Is there one future of work? This excellent volume shows that employment continues to be contested. For some, the the digital frontier of control has moved into the home or the delivery van. For others, the care home or field continues to be the site of low paid manual work. If you want a serious and evidence based analysis of current trends and future possibilities, then read this book.
Martin Parker - Professor of Organisation Studies, and Lead for the Bristol Inclusive Economy initiative,Department of Management, Bristol University
In an increasingly volatile, but also strangely predictable world, it is more important than ever that we remain academically alert to both the changes and continuities that characterise the experience of work. This rich and timely collection, focusing on the impact of contemporary workplace practices of – amongst others – embodiment, spatiality, and digitisation, makes a vital and accessible contribution to this endeavour.
Philip Hancock - Professor of Work and Organisation, Essex Business School, University of Essex
Why, asked the poet Philip Larkin, did he find the toad work squatting on his life? His answer was typically laconic: because inside himself, he observed, there was something toad like too, cold and heavy, always weighing on him. Work was its outward expression. Without the in-trays, regular hours, pension rights, class exploitation, and doleful routine he would be like those roaming or stumbling around the parks mid-afternoon with only empty chairs for friends. Within work, well, he was at least distracted from the inevitability of death. Nowadays, the toad has become a pond skater, neither heavy nor cold: it is elusive, nebulous, and humming with mediating technologies, and the empty chairs around the park bandstand have become workstations. It is in such a setting that the essays in this volume become incredibly timely. They give voice to a new, mobile cast of characters in the world of work: hackers, nomads, teleworkers, learning algorithms, makers, and platforms, in short a veritable commedia dell arte for our technologically mediated times. We learn how working humans are being joined by (better?) working non-humans, how exploitation has become a lifestyle choice – or intensified by poverty and confined invisibly to the peripheral spaces of the globe – and how, if there is any meaning to be found in such fluid, often exaggerated, and transitory experiences, it comes doused in irony. The field of study that is still, rather quaintly, called human relations needs completely uprooting. This volume makes an admirable foray into this radical work.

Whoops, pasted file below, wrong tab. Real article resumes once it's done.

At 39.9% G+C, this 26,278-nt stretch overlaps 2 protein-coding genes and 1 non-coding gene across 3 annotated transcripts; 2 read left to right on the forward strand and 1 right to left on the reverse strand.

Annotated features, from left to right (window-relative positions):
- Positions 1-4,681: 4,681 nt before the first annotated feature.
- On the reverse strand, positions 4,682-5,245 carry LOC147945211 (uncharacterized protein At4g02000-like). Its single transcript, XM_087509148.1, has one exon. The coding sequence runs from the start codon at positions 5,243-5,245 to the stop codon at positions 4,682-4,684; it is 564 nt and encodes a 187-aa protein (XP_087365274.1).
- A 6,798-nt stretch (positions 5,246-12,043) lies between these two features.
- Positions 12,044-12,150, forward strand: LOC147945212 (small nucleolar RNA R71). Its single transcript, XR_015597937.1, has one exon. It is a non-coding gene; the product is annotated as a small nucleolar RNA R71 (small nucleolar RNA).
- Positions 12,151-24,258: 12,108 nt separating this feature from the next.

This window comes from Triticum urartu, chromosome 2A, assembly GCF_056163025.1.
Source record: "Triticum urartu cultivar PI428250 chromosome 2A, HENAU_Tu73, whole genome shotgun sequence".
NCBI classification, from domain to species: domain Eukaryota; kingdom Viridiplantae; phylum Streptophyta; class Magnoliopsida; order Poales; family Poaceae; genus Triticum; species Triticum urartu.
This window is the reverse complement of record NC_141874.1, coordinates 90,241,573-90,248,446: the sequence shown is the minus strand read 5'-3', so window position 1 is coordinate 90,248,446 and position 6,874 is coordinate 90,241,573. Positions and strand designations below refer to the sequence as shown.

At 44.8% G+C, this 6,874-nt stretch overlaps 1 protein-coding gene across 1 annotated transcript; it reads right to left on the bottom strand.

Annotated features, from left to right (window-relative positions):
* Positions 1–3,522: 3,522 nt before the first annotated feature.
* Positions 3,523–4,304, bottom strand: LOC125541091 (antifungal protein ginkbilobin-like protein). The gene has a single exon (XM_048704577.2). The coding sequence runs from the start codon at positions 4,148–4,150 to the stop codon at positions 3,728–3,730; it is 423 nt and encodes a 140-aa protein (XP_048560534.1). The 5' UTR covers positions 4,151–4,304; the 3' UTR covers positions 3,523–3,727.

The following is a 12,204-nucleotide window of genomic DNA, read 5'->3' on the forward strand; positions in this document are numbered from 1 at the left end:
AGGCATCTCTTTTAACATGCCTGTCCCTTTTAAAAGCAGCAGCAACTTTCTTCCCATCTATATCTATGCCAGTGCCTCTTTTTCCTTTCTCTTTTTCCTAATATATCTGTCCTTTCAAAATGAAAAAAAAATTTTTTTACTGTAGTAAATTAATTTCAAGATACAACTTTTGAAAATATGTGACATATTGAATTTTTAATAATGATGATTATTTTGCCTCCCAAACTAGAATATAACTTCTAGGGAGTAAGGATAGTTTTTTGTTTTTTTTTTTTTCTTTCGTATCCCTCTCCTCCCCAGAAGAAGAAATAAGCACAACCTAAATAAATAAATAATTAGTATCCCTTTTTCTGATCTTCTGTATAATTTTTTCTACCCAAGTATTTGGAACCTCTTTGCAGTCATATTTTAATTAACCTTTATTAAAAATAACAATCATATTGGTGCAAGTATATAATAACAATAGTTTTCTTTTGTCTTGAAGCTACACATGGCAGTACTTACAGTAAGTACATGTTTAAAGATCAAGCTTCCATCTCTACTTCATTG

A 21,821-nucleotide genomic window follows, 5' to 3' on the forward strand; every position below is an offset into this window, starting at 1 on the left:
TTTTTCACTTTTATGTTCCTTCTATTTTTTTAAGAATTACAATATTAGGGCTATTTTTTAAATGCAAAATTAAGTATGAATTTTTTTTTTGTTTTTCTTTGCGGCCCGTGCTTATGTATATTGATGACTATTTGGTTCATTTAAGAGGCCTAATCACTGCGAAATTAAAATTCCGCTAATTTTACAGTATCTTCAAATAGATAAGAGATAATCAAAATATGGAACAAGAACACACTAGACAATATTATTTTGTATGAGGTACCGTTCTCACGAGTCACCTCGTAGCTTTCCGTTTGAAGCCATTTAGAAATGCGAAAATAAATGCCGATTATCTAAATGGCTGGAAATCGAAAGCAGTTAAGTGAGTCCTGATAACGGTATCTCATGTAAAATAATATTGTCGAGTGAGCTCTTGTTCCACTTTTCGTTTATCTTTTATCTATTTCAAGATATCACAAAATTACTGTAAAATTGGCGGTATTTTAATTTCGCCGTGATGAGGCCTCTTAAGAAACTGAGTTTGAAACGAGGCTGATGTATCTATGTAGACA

Robin Holt - Professor, Department of Management, Politics and Philosophy, Copenhagen Business School